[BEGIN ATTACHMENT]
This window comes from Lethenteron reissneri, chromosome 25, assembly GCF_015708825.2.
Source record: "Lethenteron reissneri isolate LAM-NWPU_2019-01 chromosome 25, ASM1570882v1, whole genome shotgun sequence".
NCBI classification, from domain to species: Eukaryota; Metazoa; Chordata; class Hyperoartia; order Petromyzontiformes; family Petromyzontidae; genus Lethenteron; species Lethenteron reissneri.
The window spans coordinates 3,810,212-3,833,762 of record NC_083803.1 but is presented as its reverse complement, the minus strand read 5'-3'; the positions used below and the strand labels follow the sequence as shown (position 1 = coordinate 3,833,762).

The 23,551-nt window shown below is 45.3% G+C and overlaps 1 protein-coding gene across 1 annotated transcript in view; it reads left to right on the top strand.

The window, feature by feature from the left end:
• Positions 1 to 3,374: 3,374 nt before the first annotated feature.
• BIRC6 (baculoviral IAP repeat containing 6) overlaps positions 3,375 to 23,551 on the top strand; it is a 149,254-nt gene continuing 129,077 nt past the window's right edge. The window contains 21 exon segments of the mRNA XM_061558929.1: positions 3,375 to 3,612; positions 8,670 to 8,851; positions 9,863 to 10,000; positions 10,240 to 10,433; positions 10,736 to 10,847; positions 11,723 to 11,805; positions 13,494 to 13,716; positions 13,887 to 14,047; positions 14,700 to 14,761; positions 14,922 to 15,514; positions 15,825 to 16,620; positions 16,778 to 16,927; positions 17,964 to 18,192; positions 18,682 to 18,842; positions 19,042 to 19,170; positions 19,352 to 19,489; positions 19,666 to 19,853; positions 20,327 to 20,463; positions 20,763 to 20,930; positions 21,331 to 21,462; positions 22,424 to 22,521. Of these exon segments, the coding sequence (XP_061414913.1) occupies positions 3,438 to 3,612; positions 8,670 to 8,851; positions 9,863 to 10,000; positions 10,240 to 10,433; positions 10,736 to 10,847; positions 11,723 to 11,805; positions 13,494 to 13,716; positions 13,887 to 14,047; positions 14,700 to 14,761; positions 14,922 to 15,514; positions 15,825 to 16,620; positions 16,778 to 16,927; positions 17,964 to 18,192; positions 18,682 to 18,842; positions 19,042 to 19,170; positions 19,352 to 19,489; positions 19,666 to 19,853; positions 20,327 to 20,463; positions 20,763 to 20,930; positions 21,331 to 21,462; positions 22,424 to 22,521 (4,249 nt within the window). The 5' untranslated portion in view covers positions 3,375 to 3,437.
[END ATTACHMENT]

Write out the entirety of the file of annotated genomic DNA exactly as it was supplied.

This window comes from Lethenteron reissneri, chromosome 25, assembly GCF_015708825.2.
Source record: "Lethenteron reissneri isolate LAM-NWPU_2019-01 chromosome 25, ASM1570882v1, whole genome shotgun sequence".
NCBI classification, from domain to species: Eukaryota; Metazoa; Chordata; class Hyperoartia; order Petromyzontiformes; family Petromyzontidae; genus Lethenteron; species Lethenteron reissneri.
The window spans coordinates 3,810,212-3,833,762 of record NC_083803.1 but is presented as its reverse complement, the minus strand read 5'-3'; the positions used below and the strand labels follow the sequence as shown (position 1 = coordinate 3,833,762).

The 23,551-nt window shown below is 45.3% G+C and overlaps 1 protein-coding gene across 1 annotated transcript in view; it reads left to right on the top strand.

The window, feature by feature from the left end:
• Positions 1 to 3,374: 3,374 nt before the first annotated feature.
• BIRC6 (baculoviral IAP repeat containing 6) overlaps positions 3,375 to 23,551 on the top strand; it is a 149,254-nt gene continuing 129,077 nt past the window's right edge. The window contains 21 exon segments of the mRNA XM_061558929.1: positions 3,375 to 3,612; positions 8,670 to 8,851; positions 9,863 to 10,000; positions 10,240 to 10,433; positions 10,736 to 10,847; positions 11,723 to 11,805; positions 13,494 to 13,716; positions 13,887 to 14,047; positions 14,700 to 14,761; positions 14,922 to 15,514; positions 15,825 to 16,620; positions 16,778 to 16,927; positions 17,964 to 18,192; positions 18,682 to 18,842; positions 19,042 to 19,170; positions 19,352 to 19,489; positions 19,666 to 19,853; positions 20,327 to 20,463; positions 20,763 to 20,930; positions 21,331 to 21,462; positions 22,424 to 22,521. Of these exon segments, the coding sequence (XP_061414913.1) occupies positions 3,438 to 3,612; positions 8,670 to 8,851; positions 9,863 to 10,000; positions 10,240 to 10,433; positions 10,736 to 10,847; positions 11,723 to 11,805; positions 13,494 to 13,716; positions 13,887 to 14,047; positions 14,700 to 14,761; positions 14,922 to 15,514; positions 15,825 to 16,620; positions 16,778 to 16,927; positions 17,964 to 18,192; positions 18,682 to 18,842; positions 19,042 to 19,170; positions 19,352 to 19,489; positions 19,666 to 19,853; positions 20,327 to 20,463; positions 20,763 to 20,930; positions 21,331 to 21,462; positions 22,424 to 22,521 (4,249 nt within the window). The 5' untranslated portion in view covers positions 3,375 to 3,437.